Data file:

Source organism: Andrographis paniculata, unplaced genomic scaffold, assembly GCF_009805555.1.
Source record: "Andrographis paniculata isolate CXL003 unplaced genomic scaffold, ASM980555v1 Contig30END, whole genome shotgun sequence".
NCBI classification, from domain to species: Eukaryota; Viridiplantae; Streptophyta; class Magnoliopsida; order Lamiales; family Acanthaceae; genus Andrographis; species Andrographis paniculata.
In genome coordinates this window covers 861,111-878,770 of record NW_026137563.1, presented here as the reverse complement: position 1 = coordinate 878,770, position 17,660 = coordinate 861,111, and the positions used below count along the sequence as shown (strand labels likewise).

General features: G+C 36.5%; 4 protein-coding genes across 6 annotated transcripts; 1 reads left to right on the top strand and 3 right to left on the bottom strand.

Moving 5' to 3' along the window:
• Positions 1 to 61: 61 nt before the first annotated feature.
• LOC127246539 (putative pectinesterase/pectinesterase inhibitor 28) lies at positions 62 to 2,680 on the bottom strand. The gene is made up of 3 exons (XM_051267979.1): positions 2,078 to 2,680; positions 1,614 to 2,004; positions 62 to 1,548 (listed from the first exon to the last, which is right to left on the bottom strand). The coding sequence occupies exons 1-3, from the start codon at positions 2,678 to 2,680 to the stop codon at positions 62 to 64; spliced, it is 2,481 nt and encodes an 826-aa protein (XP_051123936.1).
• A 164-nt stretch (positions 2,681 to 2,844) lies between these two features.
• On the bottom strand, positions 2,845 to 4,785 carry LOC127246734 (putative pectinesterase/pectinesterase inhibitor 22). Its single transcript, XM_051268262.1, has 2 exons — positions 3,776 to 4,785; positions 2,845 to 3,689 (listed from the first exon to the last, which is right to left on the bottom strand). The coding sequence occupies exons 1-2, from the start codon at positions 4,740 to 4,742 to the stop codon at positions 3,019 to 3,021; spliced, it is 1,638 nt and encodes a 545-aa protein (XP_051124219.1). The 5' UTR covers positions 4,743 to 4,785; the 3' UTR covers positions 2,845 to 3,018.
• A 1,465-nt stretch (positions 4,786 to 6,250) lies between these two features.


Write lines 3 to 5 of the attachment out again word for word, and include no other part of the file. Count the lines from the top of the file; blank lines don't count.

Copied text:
NCBI classification, from domain to species: Eukaryota; Viridiplantae; Streptophyta; class Magnoliopsida; order Lamiales; family Acanthaceae; genus Andrographis; species Andrographis paniculata.
In genome coordinates this window covers 861,111-878,770 of record NW_026137563.1, presented here as the reverse complement: position 1 = coordinate 878,770, position 17,660 = coordinate 861,111, and the positions used below count along the sequence as shown (strand labels likewise).

General features: G+C 36.5%; 4 protein-coding genes across 6 annotated transcripts; 1 reads left to right on the top strand and 3 right to left on the bottom strand.